Paolo Bacigalupi's SHIP BREAKER: YA adventure story in a post-peak-oil world

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21 Responses to “Paolo Bacigalupi's SHIP BREAKER: YA adventure story in a post-peak-oil world”

  1. grikdog says:

    I use something smaller than a Kindle, with better ambient lighting, and every page pre-rendered and collated with a convenient numbering system. It supports multiple bookmarks and does not require recharging. It Just Works.

  2. Anonymous says:

    This was a great book and all my classmates LOVED it…

  3. John Napsterista says:

    Post-apoc is the new Western. I wonder if we are in the Golden Age of post-apocalyptic literature?

  4. Coherent says:

    As soon as you say “Post Peak Oil World” I immediately think, OMG POST Y2K WORLD WHERE WE EAT RATS AND COCKROACHES BECAUSE THAT’S ALL THAT SURVIVED.

    The thing is, books based on popular bugaboos are naked cash-ins, and I immediately discount them with a derisive eye-roll, even if people claim they’re good. And the tragedy here is that they might actually be good but for that one weakness, succumbing to the temptation to exploit a popular bugaboo in exchange for slightly higher media exposure. Why don’t they just try to stand on their own merits? If they’re actually good, they’ll make it anyway. If they suck, well then they need all the help they can get, and so exploiting a bugaboo is only natural.

    So I naturally think exploitation books always suck, even if people I respect say otherwise. I’m pretty sure peak oil isn’t going to crush the world economy any more than Y2K did.

    So anyway, it just seems like a waste of time to read it if it’s going to be pushing an agenda instead of an actual story.

    • steelbound says:

      @Coherent: I’ve gotten tired of seeing SF fiction that seems to exclusively use global warming/climate change/end-of-oil as the de-facto near future setting. At the very least it seems very lazy on the part of SF authors but there are some authors that I don’t mind writing in this type of the future and Paolo Bacigalupi is one of them, he is flat-out one of the best SF writers out there now.

      The future in The Windup Girl wasn’t the point to book, merely the backdrop to a well-plotted and well-told story. And oftentimes his works are more upbeat about the future then you’d initially imagine, Pump Six was a great example of this.

    • Chaoskitten says:

      Post peak oil is ever, ever so slightly different to a world in which everyone’s alarm clocks reset at the same moment. Learn to discriminate between a beatup and the real thing.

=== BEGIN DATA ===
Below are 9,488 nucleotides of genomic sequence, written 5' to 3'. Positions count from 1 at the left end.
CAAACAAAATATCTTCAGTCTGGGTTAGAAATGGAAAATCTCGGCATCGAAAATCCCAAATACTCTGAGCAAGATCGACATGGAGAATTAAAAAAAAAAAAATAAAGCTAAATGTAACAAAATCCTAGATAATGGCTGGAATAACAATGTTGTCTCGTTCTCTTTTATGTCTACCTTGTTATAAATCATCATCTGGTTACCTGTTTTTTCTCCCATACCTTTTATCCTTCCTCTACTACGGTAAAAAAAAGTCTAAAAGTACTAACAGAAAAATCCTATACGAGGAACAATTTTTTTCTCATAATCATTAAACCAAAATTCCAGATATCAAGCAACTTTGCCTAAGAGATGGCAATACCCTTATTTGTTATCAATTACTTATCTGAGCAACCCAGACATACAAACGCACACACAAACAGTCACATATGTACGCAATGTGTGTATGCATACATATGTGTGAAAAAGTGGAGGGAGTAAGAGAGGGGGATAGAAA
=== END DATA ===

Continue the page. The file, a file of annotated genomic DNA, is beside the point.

5. Anonymous says:

    Just bought this for my son for Christmas. Of course I had to read it first (because there cannot be a book left unread!!!). Plowed through it last night, and couldn’t put it down!

  6. robbiemacg says:

    SHIP BREAKER targets a different audience, accomplishes something different than WINDUP GIRL. I really appreciate it for what it is and think it stands up well as a current, intelligent YA offering.

  7. Anonymous says:

    The Windup Girl though very tragic, is one of the best distopia themed books I have read. I would put it up there with The Road and Parable of the Talents. A great setting and wonderful story telling. Ship Breaker is just as good without the adult themes. I would highly recommend both books.

  8. Anonymous says:

    Sounds like a happy, fun filled read!

  9. Anonymous says:

    i loved it

  10. tedweinstein says:

    Would love to buy read WINDUP GIRL but no ebook available via B&N or anywhere else except Amazon, and I don’t own a Kindle. What kind of crazy publisher would not offer all readers access?

  11. Anonymous says:

    Get it at the library !

  12. Anonymous says:

    Both Bacigalupi books are amazing. Windup Girl is one of the best I’ve read in years.

    P.S. You could always go to a library and see if they have it. That’s where I got both. =)

  13. lolbrandon says:

    I enjoyed Ship Breaker, but not as much as I enjoyed Windup Girl. Ship Breaker reminded me of a Michael Crichton novel, with lots of action and a strong main character point of view. It wasn’t nearly as politically heavy as Windup Girl, but the two books could easily take place on the same world. Bacigalupi’s quickly becoming a favorite author of mine.

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